Gold Fields said the proposed plant, which was granted a licence by the energy regulator in February, would be funded from the mine's positive cash-flows over the next two years.
South Deep is expected to produce 290,000 ounces of the company's forecast 2.3-2.35Moz gold-equivalent this year.
Gold Fields expected the use of self-generated, renewable energy would generate more than 20% of South Deep's average electricity consumption and translate into savings of about R120m a year.
It said the plant would comprise 116,000 solar panels and cover a 118ha area, roughly the size of 200 soccer fields, on mine property.
"We are the first South African mine to build and operate our own solar plant of this scale," said Chris Griffith, who replaced Nick Holland as CEO on April 1.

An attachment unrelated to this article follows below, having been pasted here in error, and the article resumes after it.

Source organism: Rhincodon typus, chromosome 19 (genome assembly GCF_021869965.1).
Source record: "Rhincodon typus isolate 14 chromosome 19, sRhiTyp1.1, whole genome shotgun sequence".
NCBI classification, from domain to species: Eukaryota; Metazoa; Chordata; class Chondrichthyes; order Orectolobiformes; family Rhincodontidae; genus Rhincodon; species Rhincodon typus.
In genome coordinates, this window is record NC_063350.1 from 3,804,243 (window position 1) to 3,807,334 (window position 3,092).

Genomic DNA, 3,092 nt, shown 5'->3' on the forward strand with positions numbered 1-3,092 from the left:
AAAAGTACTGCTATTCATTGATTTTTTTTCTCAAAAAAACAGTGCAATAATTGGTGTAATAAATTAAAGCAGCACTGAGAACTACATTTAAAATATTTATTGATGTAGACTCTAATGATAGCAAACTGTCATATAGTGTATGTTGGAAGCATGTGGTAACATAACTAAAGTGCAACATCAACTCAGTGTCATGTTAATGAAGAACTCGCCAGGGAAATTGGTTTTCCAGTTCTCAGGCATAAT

"Importantly, it will reduce our carbon footprint by around 100,000 tonnes of CO2 a year, not only enhancing the sustainability of South Deep but also contributing to Gold Fields' long-term commitment to carbon neutrality."
It was expected to be commissioned during Q2 2022.
The company last year implemented solar and wind power plants, backed by battery storage, at its Agnew and Granny Smith mines in Australia, and committed to renewables at its other Australian mines, Gruyere and St Ives, as well as the Salares Norte project in Chile.
It said all its other mines were also reviewing renewable energy options.
Gold Fields shares (JSE: GFI) are trading at the lower end of a one-year range, closing down 1.16% yesterday to R139.07, valuing it about R123 billion (US$8.6 billion).